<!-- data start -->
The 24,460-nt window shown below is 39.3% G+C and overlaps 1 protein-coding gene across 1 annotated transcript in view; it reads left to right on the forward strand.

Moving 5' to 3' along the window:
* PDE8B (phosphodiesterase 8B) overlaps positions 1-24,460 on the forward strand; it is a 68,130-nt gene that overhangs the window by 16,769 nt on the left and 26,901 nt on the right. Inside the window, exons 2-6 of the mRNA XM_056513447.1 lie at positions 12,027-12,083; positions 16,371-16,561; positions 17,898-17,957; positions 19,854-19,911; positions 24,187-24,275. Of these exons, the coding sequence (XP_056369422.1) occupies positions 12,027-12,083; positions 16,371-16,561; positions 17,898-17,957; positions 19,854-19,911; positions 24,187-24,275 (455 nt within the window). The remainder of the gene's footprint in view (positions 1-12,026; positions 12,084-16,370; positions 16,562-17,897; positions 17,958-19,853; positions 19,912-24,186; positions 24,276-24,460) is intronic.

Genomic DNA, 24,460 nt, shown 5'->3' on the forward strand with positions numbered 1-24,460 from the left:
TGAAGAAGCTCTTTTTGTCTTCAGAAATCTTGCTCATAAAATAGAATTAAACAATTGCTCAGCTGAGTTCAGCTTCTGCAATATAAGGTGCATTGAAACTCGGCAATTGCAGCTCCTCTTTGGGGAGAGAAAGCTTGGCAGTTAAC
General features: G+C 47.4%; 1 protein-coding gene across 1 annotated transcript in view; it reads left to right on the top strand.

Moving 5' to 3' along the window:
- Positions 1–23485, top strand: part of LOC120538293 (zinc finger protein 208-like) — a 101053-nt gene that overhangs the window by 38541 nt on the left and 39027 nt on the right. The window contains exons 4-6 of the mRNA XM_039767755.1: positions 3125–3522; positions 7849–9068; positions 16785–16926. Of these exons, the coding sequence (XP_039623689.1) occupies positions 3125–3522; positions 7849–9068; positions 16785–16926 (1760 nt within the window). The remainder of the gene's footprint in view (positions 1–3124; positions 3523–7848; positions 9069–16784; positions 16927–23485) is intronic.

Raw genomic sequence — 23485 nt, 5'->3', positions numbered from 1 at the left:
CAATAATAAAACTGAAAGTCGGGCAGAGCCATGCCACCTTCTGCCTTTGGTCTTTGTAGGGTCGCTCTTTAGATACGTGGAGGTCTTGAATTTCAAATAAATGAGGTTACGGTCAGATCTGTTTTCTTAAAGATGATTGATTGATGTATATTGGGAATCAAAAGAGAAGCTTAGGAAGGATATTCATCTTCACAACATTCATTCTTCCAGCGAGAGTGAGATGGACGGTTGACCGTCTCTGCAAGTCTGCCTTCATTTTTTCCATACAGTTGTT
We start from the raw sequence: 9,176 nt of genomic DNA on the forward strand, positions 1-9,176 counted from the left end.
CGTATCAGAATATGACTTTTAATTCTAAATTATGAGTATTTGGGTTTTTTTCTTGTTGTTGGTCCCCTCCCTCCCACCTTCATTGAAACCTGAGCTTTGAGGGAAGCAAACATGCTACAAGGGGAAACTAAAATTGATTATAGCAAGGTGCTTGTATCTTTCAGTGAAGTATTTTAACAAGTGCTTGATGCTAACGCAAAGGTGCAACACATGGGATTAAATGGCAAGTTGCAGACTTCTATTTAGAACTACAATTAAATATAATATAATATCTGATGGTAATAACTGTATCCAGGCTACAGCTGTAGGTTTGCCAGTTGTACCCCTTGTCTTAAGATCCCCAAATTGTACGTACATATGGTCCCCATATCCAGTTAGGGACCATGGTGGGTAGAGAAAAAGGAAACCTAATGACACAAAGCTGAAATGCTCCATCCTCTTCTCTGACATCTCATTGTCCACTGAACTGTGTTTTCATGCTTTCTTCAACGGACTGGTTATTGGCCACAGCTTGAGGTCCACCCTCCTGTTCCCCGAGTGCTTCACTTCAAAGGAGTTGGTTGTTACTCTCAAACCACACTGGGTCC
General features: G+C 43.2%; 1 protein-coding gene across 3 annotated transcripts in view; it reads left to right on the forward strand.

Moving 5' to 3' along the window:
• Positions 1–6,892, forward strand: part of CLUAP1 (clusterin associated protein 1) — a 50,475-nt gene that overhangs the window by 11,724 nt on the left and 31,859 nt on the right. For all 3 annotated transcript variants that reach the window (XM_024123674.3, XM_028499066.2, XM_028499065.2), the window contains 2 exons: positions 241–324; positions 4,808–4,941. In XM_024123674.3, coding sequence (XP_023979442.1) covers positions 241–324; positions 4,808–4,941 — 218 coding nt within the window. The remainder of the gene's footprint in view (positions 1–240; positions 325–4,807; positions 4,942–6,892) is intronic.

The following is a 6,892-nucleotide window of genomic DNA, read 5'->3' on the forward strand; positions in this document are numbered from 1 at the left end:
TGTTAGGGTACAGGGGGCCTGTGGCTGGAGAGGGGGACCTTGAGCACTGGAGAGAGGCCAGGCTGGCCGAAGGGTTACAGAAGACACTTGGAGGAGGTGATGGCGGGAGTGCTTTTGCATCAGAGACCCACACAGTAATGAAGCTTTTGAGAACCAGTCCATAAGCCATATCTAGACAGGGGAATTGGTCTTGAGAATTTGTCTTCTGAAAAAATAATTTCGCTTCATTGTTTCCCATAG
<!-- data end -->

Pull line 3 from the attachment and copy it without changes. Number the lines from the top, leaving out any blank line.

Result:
* PDE8B (phosphodiesterase 8B) overlaps positions 1-24,460 on the forward strand; it is a 68,130-nt gene that overhangs the window by 16,769 nt on the left and 26,901 nt on the right. Inside the window, exons 2-6 of the mRNA XM_056513447.1 lie at positions 12,027-12,083; positions 16,371-16,561; positions 17,898-17,957; positions 19,854-19,911; positions 24,187-24,275. Of these exons, the coding sequence (XP_056369422.1) occupies positions 12,027-12,083; positions 16,371-16,561; positions 17,898-17,957; positions 19,854-19,911; positions 24,187-24,275 (455 nt within the window). The remainder of the gene's footprint in view (positions 1-12,026; positions 12,084-16,370; positions 16,562-17,897; positions 17,958-19,853; positions 19,912-24,186; positions 24,276-24,460) is intronic.